The Latin American Narcotics Trade and U.S. National Security

By Donald J. Mabry | Go to book overview

3
Mexican Narcotics Traffic: Binational Security Implications *

Richard B. Craig

Recent years have witnessed the emergence of illicit drug abuse and trafficking as both a national security issue and foreign policy priority. Many consider substance abuse the most serious challenge facing contemporary American society. Others contend the problem is sensationalized and exaggerated with minimal repercussions vis-à-vis alcohol and tobacco consumption. Such debate aside, there can be no doubt that the use of drugs, both licit and illicit, constitutes a first-order problem for politicians, police, diplomats American citizens. An estimated 500 thousand Americans are addicted to heroin. Some 20 million are said to be regular users of marijuana, while approximately 25-30 million have experimented with cocaine or use the drug regularly. The results have been profound.

Drug abuse and trafficking are undeniably America's most serious crime problems. They generate, according to some analysts, annual retail earnings in excess of $100 billion. They spawn everything from death to prime time television series, seriously erode the nation's quality of life, corrupt its institutions, influence its foreign policy, and indirectly threaten its national interests.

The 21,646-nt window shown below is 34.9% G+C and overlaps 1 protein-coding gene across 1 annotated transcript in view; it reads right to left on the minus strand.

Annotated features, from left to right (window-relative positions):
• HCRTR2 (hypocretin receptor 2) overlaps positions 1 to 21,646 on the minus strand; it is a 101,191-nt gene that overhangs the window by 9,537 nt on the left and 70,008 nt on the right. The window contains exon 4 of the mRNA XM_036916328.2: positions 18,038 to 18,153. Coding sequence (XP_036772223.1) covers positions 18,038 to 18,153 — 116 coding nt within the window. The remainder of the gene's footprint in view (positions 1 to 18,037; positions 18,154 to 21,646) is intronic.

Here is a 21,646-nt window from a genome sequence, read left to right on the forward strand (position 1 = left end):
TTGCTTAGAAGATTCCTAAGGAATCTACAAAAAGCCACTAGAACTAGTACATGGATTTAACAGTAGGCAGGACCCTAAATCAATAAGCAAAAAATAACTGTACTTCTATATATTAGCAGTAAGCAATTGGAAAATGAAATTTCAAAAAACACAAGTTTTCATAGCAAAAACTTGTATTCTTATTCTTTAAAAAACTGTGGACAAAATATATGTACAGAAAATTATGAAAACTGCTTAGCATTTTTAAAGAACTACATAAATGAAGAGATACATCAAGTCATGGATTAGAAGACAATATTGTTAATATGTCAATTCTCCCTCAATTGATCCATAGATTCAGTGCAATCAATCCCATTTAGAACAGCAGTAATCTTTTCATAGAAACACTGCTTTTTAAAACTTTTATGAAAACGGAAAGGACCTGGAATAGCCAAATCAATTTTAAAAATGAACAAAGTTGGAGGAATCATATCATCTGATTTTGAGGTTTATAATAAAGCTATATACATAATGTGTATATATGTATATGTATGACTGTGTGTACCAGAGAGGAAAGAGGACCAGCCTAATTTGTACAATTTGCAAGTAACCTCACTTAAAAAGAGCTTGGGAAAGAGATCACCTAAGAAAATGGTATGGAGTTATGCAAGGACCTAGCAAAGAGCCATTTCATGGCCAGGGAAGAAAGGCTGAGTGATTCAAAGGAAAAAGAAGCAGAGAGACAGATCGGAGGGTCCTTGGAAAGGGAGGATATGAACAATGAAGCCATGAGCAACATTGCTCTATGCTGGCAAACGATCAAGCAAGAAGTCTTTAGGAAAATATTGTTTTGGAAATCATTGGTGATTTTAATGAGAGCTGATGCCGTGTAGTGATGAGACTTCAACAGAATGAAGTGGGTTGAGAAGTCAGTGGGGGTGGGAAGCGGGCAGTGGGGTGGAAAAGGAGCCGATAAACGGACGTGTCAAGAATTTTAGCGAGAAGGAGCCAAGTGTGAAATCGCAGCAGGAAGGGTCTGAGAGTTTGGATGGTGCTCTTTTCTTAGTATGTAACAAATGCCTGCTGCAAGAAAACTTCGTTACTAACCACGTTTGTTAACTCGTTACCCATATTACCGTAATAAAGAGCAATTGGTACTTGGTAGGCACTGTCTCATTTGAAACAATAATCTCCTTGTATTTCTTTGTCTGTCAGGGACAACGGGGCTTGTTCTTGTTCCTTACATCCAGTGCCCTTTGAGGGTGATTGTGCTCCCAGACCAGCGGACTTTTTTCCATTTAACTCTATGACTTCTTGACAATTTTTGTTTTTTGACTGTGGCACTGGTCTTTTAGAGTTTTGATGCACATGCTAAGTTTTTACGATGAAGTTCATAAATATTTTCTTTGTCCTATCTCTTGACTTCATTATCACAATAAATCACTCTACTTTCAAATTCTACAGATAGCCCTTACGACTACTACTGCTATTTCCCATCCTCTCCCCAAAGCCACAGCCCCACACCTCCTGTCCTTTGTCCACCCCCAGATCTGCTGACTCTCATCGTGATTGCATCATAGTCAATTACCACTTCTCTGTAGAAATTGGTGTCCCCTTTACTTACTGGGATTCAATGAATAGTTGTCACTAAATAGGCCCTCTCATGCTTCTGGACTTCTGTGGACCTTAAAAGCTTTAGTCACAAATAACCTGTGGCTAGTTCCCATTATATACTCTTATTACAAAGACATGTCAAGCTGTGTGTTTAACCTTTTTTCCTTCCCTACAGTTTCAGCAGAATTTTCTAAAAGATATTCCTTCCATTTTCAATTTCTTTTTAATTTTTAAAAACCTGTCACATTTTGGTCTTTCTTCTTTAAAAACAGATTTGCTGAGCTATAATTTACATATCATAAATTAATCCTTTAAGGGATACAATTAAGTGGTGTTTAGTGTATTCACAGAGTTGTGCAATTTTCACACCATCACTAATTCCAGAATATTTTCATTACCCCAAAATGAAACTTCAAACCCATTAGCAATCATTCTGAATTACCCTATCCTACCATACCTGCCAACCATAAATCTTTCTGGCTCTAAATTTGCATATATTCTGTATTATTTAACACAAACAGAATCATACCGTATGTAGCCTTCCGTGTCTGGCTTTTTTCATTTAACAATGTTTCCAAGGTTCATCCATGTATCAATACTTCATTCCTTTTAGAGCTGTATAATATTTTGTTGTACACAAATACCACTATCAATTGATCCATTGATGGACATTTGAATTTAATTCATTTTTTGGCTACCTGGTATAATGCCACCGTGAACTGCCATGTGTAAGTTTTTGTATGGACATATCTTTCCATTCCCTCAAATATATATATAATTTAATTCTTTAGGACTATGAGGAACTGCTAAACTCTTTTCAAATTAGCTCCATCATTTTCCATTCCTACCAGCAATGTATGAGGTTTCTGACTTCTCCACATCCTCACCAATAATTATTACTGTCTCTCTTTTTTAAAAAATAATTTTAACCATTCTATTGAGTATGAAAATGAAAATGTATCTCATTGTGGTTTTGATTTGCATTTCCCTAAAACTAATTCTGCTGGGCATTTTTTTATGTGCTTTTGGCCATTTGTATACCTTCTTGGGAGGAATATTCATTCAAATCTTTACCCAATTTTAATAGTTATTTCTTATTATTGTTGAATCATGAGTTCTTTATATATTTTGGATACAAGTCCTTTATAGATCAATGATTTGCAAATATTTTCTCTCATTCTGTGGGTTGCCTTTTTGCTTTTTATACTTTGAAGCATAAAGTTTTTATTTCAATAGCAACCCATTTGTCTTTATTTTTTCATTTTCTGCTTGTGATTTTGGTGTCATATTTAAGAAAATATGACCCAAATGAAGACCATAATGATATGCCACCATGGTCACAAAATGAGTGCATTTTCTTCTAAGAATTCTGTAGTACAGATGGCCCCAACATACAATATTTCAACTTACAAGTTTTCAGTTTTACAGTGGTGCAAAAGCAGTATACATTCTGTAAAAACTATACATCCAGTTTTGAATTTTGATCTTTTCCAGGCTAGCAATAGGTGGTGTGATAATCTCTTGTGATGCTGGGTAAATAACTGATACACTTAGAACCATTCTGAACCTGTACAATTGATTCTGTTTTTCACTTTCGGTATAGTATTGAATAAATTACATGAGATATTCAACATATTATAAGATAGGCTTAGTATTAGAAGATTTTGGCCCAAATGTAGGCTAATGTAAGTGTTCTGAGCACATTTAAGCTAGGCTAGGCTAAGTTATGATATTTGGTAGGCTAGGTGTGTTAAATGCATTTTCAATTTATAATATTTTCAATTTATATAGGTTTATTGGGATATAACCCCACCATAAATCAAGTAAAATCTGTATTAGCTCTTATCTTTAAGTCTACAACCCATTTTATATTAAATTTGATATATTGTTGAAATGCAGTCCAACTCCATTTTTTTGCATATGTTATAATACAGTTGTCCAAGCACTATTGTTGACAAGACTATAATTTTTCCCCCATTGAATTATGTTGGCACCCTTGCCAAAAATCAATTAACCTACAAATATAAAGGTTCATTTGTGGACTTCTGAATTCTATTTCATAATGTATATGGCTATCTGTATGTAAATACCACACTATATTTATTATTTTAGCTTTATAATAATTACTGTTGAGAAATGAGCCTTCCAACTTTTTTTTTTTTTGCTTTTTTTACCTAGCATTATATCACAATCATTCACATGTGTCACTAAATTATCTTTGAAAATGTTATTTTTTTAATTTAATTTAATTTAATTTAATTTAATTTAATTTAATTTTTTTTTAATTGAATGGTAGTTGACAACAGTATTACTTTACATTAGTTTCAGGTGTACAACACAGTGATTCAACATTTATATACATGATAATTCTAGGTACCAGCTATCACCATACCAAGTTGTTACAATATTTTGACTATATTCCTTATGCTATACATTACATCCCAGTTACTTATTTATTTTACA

The U.S. government's primary response has always been to seek a solution at the foreign source in those countries whose fields and laboratories produce the illicit products so demanded by American users. As a multi-ton producer of heroin and marijuana and an increasingly important conduit for cocaine, Mexico has become a primary target of Washington's international narcotics policy. It is within this context that the binational security implications of illicit Mexican narcotics are examined.


LOOKING BACK

Historically, American interest in illicit Mexican drugs can be traced to the onset of U.S. concern over its own drug abuse problems at the turn of the century. 1 But it was not until the late 1960s, when increasing amounts of Mexican marijuana and a consistent supply of heroin entered the United

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